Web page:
For the problem of multiple testing, the Benjamini-Hochberg (B-H) procedure has become a very popular method in applications. We show how the B-H procedure can be interpreted as a test based on the spacings corresponding to the p-value distributions. Using this equivalence, we develop a class of generalized B-H procedures that maintain control of the false discovery rate in finite-samples. We also consider the effect of correlation on the procedure; simulation studies are used to illustrate the methodology. Keywords : Dependence, Familywise error rate, High-dimensional data, Multiple comparisons, Simultaneous inference.
6 On the Construction of Two-Level Fractional Factorial Designs when Some Combinations are Debarred
Author: Aloke Dey      Pages: 221-224
In choosing a fractional factorial plan, one often decides on an orthogonal plan. Fractional factorial plans represented by orthogonal arrays provide orthogonal plans which also have strong optimality properties. While using such fractional factorial plans, it is possible in some situations that certain treatment combinations are infeasible or, even if these are feasible, no observations can be made on these. In such situations, it is desirable to have an orthogonal fractional factorial plan that does not include the infeasible treatment combinations. In this paper, we provide a method of obtaining such plans represented by two-symbol orthogonal arrays of strength two. Keywords : Debarred combination, Projectivity, Hadamard property.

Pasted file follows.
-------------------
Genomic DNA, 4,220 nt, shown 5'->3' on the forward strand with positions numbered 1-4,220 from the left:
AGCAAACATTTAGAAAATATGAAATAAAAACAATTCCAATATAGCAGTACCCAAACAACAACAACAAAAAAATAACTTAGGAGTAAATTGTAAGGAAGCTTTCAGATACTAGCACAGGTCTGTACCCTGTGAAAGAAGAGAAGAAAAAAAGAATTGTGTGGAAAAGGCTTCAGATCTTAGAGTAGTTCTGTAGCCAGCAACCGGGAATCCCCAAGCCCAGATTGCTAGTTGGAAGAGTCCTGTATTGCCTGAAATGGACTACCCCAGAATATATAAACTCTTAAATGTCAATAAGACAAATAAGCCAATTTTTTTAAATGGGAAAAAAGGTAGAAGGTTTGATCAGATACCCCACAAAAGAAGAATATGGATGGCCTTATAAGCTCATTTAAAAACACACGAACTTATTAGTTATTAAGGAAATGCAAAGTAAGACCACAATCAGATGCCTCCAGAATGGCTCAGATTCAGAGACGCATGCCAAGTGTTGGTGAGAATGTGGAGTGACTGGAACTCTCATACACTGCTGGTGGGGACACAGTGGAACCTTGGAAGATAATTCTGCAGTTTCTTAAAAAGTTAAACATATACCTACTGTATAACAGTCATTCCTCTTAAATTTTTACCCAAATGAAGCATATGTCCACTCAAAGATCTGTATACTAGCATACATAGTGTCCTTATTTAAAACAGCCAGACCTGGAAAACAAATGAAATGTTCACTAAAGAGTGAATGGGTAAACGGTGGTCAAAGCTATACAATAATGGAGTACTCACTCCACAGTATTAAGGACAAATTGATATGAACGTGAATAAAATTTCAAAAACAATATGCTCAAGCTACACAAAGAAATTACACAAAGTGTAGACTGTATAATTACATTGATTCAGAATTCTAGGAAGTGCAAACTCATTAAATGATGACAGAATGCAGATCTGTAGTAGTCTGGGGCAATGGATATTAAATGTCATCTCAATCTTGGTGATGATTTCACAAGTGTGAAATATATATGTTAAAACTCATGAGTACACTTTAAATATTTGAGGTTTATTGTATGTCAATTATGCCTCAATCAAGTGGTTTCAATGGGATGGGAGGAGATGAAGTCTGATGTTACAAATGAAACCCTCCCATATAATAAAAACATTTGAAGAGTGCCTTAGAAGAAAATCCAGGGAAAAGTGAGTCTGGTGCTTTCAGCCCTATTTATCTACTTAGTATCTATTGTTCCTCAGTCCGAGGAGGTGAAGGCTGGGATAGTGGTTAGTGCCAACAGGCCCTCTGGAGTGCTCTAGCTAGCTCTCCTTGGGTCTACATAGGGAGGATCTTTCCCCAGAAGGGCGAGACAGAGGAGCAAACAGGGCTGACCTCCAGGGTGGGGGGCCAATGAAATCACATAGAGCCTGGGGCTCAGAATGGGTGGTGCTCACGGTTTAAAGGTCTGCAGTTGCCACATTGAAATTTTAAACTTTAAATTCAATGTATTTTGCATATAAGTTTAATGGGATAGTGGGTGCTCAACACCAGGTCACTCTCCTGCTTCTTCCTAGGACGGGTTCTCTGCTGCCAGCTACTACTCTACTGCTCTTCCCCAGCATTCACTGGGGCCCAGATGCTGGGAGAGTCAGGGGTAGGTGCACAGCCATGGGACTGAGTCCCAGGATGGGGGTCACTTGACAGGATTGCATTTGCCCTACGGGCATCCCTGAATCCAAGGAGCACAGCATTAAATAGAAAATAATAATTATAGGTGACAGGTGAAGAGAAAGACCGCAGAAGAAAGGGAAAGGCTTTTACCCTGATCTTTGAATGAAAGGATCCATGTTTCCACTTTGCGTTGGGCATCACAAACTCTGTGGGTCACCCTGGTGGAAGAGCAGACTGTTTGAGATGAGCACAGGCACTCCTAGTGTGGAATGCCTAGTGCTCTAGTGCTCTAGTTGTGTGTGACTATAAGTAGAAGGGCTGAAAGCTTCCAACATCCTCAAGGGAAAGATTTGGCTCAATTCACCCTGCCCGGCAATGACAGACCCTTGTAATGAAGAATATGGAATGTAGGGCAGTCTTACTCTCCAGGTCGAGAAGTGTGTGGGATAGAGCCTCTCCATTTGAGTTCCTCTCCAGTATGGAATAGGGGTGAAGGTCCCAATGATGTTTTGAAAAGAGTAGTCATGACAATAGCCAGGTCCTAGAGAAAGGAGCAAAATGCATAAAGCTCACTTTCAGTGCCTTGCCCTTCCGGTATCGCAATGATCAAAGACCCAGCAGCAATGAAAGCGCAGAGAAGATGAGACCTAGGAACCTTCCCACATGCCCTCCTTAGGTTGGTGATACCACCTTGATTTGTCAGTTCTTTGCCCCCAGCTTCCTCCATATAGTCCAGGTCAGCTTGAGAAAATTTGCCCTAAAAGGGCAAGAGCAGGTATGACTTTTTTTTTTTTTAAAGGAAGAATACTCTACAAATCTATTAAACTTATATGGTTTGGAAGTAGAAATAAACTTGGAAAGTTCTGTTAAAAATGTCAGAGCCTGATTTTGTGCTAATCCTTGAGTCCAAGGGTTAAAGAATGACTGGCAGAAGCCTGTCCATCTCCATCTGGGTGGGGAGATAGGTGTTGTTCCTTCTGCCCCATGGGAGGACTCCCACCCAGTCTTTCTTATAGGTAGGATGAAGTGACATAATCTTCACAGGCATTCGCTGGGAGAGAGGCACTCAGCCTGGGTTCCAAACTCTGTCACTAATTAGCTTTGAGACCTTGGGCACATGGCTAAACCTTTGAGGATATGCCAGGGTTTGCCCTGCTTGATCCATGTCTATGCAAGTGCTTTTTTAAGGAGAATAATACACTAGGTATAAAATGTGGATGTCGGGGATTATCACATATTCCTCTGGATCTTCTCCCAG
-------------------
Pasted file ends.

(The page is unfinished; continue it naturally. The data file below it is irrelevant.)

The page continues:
7 Hindi Supplement
Author: ISAS      Pages: 257-264
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8 Other Publications
Author: ISAS      Pages: 2
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9 Preface
Author: ISAS      Pages: 1
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10 Statistics and Inclusive Growth
Author: A.K. Nigam      Pages: 1-14
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11 Book Review
Author: ISAS      Pages: 115-117
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12 Multi-trait Multi-Einvironment Genome-wide Molecular Marker Selection Indices
Author: Jose Crossa and J. Jesus Ceron-Rojas      Pages: 125-142